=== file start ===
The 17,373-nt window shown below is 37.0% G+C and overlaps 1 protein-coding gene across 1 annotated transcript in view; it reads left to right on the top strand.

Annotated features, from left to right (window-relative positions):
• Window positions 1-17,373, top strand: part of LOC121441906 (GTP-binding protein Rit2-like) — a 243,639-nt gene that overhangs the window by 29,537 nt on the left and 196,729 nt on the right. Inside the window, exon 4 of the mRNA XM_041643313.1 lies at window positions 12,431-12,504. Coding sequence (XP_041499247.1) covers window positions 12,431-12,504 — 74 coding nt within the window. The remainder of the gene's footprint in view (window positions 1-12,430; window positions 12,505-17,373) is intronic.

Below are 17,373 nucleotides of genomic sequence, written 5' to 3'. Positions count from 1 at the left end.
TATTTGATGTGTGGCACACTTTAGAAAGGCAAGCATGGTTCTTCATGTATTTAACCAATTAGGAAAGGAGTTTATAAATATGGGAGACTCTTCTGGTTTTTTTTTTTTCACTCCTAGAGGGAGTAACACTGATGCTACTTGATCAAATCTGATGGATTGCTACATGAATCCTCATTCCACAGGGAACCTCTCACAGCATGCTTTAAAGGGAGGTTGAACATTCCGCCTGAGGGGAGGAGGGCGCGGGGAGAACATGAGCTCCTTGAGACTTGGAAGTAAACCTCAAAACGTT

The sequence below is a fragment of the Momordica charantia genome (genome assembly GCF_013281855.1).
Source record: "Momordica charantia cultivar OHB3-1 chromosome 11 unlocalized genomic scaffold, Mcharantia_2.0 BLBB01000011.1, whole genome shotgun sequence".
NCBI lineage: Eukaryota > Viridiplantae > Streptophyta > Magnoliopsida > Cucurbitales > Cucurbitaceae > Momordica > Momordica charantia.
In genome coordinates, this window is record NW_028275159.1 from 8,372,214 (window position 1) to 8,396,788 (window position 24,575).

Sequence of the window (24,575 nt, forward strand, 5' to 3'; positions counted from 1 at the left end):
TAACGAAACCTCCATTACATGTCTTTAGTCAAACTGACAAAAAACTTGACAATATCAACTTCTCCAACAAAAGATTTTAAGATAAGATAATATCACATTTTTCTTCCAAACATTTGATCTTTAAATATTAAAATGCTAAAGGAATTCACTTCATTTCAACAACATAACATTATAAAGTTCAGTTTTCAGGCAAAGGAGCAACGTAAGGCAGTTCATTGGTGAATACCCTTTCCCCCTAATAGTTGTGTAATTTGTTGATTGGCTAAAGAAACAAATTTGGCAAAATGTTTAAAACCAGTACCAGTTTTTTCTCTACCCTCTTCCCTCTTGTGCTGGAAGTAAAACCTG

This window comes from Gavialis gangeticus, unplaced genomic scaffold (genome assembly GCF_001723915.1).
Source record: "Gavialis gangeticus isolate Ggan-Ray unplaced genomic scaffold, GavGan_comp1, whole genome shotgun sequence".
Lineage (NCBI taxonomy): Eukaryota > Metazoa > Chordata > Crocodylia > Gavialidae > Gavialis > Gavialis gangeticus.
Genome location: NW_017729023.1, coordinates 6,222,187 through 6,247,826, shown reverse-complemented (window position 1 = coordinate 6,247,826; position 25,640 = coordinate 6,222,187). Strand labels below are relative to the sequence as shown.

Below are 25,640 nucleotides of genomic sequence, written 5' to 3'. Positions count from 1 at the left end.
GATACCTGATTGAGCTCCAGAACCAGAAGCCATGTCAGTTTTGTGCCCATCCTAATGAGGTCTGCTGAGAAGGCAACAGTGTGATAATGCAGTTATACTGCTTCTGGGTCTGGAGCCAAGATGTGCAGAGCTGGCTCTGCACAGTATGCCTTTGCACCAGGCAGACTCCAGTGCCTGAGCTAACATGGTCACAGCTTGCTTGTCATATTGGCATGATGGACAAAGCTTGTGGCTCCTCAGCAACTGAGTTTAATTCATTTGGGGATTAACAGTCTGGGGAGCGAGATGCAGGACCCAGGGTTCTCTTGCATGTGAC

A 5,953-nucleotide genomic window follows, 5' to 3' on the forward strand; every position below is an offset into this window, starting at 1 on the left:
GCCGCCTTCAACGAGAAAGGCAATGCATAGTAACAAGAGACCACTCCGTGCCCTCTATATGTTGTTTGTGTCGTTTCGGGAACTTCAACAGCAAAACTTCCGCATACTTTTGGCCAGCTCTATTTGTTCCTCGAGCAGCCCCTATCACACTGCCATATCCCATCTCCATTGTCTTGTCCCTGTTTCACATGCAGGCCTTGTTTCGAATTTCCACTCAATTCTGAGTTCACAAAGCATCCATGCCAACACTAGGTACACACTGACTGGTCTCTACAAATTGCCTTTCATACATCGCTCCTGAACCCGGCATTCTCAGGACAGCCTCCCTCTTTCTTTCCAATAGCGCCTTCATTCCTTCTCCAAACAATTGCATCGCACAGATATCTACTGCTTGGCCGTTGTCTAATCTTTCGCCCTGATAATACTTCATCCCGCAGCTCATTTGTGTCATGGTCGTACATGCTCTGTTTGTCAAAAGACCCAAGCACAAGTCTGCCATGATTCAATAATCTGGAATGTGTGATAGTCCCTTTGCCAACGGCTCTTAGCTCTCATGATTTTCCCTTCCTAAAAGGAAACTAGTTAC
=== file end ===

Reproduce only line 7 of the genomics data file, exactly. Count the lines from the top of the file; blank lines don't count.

Source record: "Momordica charantia cultivar OHB3-1 chromosome 11 unlocalized genomic scaffold, Mcharantia_2.0 BLBB01000011.1, whole genome shotgun sequence".